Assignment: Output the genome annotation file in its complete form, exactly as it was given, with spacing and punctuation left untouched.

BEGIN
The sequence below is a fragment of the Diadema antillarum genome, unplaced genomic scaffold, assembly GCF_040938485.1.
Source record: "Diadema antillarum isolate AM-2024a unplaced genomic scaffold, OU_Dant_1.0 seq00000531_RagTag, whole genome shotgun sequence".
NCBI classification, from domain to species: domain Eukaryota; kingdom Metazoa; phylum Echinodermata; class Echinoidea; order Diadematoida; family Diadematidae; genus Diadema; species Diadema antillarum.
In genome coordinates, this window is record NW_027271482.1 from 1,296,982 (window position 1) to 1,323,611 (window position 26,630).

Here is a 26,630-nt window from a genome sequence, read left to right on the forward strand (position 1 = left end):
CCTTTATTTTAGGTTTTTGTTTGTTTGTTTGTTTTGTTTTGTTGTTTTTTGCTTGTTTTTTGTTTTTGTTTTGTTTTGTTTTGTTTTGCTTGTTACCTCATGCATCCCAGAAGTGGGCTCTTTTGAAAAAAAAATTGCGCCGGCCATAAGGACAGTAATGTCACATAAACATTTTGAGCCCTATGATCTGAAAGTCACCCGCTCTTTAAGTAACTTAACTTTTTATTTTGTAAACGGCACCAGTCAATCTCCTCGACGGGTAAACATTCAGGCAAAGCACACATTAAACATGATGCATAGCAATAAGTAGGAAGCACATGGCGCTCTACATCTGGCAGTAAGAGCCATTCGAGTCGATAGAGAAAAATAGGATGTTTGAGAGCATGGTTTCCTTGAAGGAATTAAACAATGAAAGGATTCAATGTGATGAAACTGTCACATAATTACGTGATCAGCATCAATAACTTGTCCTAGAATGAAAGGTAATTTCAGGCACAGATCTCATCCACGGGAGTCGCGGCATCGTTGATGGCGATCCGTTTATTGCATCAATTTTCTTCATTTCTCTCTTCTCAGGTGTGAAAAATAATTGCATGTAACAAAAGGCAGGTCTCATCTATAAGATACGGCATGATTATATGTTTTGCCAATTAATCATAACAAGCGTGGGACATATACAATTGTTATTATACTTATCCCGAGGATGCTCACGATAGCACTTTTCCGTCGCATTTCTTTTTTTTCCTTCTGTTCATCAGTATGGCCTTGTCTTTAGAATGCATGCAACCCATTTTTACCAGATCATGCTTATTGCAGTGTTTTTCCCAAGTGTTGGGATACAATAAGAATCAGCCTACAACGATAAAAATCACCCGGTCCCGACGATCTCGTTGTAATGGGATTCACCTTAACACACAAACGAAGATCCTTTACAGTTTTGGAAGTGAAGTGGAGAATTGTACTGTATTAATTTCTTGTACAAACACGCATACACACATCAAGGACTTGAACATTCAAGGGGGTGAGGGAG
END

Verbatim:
The sequence below is a fragment of the Diadema antillarum genome, unplaced genomic scaffold, assembly GCF_040938485.1.
Source record: "Diadema antillarum isolate AM-2024a unplaced genomic scaffold, OU_Dant_1.0 seq00000531_RagTag, whole genome shotgun sequence".
NCBI classification, from domain to species: domain Eukaryota; kingdom Metazoa; phylum Echinodermata; class Echinoidea; order Diadematoida; family Diadematidae; genus Diadema; species Diadema antillarum.
In genome coordinates, this window is record NW_027271482.1 from 1,296,982 (window position 1) to 1,323,611 (window position 26,630).

Here is a 26,630-nt window from a genome sequence, read left to right on the forward strand (position 1 = left end):
CCTTTATTTTAGGTTTTTGTTTGTTTGTTTGTTTTGTTTTGTTGTTTTTTGCTTGTTTTTTGTTTTTGTTTTGTTTTGTTTTGTTTTGCTTGTTACCTCATGCATCCCAGAAGTGGGCTCTTTTGAAAAAAAAATTGCGCCGGCCATAAGGACAGTAATGTCACATAAACATTTTGAGCCCTATGATCTGAAAGTCACCCGCTCTTTAAGTAACTTAACTTTTTATTTTGTAAACGGCACCAGTCAATCTCCTCGACGGGTAAACATTCAGGCAAAGCACACATTAAACATGATGCATAGCAATAAGTAGGAAGCACATGGCGCTCTACATCTGGCAGTAAGAGCCATTCGAGTCGATAGAGAAAAATAGGATGTTTGAGAGCATGGTTTCCTTGAAGGAATTAAACAATGAAAGGATTCAATGTGATGAAACTGTCACATAATTACGTGATCAGCATCAATAACTTGTCCTAGAATGAAAGGTAATTTCAGGCACAGATCTCATCCACGGGAGTCGCGGCATCGTTGATGGCGATCCGTTTATTGCATCAATTTTCTTCATTTCTCTCTTCTCAGGTGTGAAAAATAATTGCATGTAACAAAAGGCAGGTCTCATCTATAAGATACGGCATGATTATATGTTTTGCCAATTAATCATAACAAGCGTGGGACATATACAATTGTTATTATACTTATCCCGAGGATGCTCACGATAGCACTTTTCCGTCGCATTTCTTTTTTTTCCTTCTGTTCATCAGTATGGCCTTGTCTTTAGAATGCATGCAACCCATTTTTACCAGATCATGCTTATTGCAGTGTTTTTCCCAAGTGTTGGGATACAATAAGAATCAGCCTACAACGATAAAAATCACCCGGTCCCGACGATCTCGTTGTAATGGGATTCACCTTAACACACAAACGAAGATCCTTTACAGTTTTGGAAGTGAAGTGGAGAATTGTACTGTATTAATTTCTTGTACAAACACGCATACACACATCAAGGACTTGAACATTCAAGGGGGTGAGGGAG